Or­wellian logic at the U.N.

The Washington Times Weekly - - Commentary -

In Ge­orge Or­well’s novel “1984,” the pro­tag­o­nists in the to­tal­i­tar­ian so­ci­ety em­ployed “newspeak,” the in­ver­sion of words to cre­ate false mean­ing. “War is peace,” “good is bad,” “moral is im­moral” are merely a few of the pos­si­ble in­ver­sions.

While Or­well passed this mor­tal coil years ago, his no­tion of false mean­ing is alive and well and re­sid­ing in the United Na­tions.

In fact, there is scarcely a sen­tence ut­tered at this in­sti­tu­tion that isn’t Or­wellian. Hu­man rights, for ex­am­ple, the hall­mark of U.N. ef­forts, does noth­ing to pro­mote th­ese rights. The com­mis­sion or­ga­nized to pro­mote this goal is com­posed of the most se­ri­ous vi­o­la­tors of free­dom.

The 57 Mus­lim na­tions in­vari­ably con­demn Is­rael as an au­to­cratic na­tion oc­cu­py­ing and dom­i­nat­ing Arab ter­ri­tory in the West Bank. Yet this con­dem­na­tion over­looks the fact that Arabs com­prise 20 per­cent of Is­rael’s pop­u­la­tion, are ac­corded the cit­i­zen­ship and rights of ev­ery Is­raeli and even have rep­re­sen­ta­tion in the Knes­set. By con­trast, Jews are op­pressed in ev­ery Arab Mus­lim state, are de­nied their right to wor­ship and, in most cases, have been forced to em­i­grate.

U.N. pro­nounce­ments have in­di­cated “Zion­ism is racism,” while the racism or the de­nun­ci­a­tion of in­fi­dels — non­be­liev­ers — is em­braced when­ever Wah­habism pre­vails.

At this late date, af­ter the ter­ror­ist at­tacks of Septem­ber 11, 2001, the July 7, 2005, at­tacks in Lon­don and the 2004 Madrid bomb­ings and a host of ter­ror­ist at­tacks all over the world, the U.N. can­not come up with a def­i­ni­tion of ter­ror­ism, re­ly­ing, in­stead, on the empty cliche that “one man’s ter­ror­ist is an­other man’s free­dom fighter.” Tell that to in­no­cent women and chil­dren maimed by sui­cide bombers.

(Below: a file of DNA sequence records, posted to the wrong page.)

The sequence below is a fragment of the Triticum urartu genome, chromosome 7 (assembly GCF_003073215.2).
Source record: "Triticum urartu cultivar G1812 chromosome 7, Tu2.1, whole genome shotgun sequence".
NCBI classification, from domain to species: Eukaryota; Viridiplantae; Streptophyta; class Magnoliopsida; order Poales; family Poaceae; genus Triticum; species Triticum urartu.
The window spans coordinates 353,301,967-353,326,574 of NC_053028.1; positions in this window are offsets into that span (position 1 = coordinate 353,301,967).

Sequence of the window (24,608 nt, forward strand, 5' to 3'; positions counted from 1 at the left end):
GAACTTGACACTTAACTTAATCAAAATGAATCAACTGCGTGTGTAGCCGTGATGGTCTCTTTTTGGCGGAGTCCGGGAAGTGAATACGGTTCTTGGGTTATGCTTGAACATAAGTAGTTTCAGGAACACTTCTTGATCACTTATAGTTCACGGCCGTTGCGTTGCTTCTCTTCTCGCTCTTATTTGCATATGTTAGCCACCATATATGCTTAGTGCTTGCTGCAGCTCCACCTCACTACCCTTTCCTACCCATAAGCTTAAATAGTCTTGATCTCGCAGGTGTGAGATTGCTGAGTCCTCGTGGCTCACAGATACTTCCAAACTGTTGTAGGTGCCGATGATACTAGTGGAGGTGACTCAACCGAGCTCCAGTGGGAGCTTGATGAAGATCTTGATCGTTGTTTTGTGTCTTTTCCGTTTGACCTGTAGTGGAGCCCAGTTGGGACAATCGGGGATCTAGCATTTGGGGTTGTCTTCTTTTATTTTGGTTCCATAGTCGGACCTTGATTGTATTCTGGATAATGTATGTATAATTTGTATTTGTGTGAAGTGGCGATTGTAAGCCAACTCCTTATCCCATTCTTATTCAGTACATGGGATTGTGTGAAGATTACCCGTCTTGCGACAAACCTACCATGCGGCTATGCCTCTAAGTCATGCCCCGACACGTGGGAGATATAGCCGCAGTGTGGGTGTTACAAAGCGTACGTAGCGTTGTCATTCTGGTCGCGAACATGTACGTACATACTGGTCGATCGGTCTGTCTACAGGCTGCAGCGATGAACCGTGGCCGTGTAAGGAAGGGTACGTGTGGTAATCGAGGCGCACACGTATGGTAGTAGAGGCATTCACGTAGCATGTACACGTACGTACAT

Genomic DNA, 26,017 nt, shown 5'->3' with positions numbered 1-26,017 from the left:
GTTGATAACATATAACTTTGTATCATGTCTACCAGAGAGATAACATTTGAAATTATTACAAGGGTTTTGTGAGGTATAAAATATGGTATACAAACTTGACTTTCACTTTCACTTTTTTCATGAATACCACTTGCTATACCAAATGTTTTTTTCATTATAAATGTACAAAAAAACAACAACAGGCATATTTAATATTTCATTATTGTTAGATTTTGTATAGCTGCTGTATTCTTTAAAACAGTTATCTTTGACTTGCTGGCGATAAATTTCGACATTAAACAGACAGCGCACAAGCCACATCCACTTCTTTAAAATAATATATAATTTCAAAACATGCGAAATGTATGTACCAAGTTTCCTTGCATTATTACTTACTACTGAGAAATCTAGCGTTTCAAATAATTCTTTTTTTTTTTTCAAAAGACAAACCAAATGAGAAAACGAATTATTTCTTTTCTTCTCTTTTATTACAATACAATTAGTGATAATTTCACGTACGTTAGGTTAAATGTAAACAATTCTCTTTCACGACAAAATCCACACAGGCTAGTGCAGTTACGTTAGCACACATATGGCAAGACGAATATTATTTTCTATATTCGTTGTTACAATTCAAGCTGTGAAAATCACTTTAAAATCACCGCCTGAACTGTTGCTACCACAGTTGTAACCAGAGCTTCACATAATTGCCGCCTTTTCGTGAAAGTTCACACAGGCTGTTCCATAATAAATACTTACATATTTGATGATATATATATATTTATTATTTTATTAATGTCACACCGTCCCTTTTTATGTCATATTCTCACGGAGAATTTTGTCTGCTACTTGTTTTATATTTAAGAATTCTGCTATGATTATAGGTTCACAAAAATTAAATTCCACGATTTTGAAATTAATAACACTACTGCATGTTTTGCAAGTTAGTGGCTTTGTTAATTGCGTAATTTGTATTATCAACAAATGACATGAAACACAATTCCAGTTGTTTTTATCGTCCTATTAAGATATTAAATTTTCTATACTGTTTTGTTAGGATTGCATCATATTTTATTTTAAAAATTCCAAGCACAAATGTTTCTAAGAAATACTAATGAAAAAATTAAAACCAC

Ter­ror at the U.N. is a rel­a­tive term: If it leads to Jewish blood be­ing shed or West­ern lives be­ing lost, it is ac­cept­able or, at the very least, un­wor­thy of con­dem­na­tion.

If Mah­moud Ah­madine­jad vi­o­lates the non­pro­lif­er­a­tion treaty en­dorsed by the U.N., he is wel­come to speak in its cham­bers as a con­quer­ing hero. The late Pales­tinian leader Yasser Arafat, bran­dish­ing a weapon as he spoke to the Gen­eral As­sem­bly, was her­alded as well.

Al­though the U.N. char­ter states specif­i­cally that na­tions can en­gage in “an­tic­i­pa­tory self de­fense” when threat­ened, Is­rael is in­vari­ably re­buked for de­fend­ing it­self against at­tack with the ab­surd claim its re­tal­i­a­tion is “dis­pro­por­tion­ate.” If this stan­dard were ap­plied uni­ver­sally (of course, it isn’t) would that mean the U.S. should have re­sponded to the 2,800 deaths at Pearl Har­bor with an at­tack on Ja­pan that killed 2,800?

As I see it, those who fol­low U.N. ac­tiv­ity have an obli­ga­tion to point out Or­wellian newspeak. When U.N. of­fi­cials ig­nore this cri­tique — as they do — it should still be made pub­lic. Shame will not en­ter this U.N. equa­tion, but the sources that pro­vide fund­ing should want to know why this mul­ti­lat­eral or­ga­ni­za­tion has turned mean­ing on its head.

Those who cover the U.N. un­der­stand full well that a body hous­ing democ­ra­cies and dic­ta­tor­ships can­not long pre­vail as long as the good and bad are treated in the same man­ner. When Zim­babwe and the Su­dan are con­sid­ered the equals of the United States and the United King­dom, rel­a­tivis­tic stan­dards must be im­posed. Even a de­bat­ing so­ci­ety must re­al­ize at some point that some views are more valid than oth­ers.

Hence, word in­ver­sion is a use­ful, alas, a nec­es­sary tac­tic in an or­ga­ni­za­tion that re­fuses to con­sider a uni­ver­sal stan­dard of jus­tice, free­dom, fair play, rep­re­sen­ta­tive gov­ern­ment and hu­man rights. Or­wellian­ism is the guide for na­tions that can­not jus­tify their ac­tions in the con­text of moral­ity, but none­the­less want po­lit­i­cal recog­ni­tion in this world body.

More­over, the more one uses the lan­guages of dis­sim­u­la­tion, the more it is be­lieved and ac­cepted. It is a Gre­sham’s Law of com­mu­ni­ca­tion in which the bad, or in this case the lie, drives the good or the truth out of cir­cu­la­tion. That is the U.N. method­ol­ogy de­rived di­rectly from newspeak.

Whoever said this isn’t 1984 hasn’t been to the tem­ple of lies at First Av­enue and 42nd Street in Man­hat­tan.

Newspapers in English

Newspapers from USA

© PressReader. All rights reserved.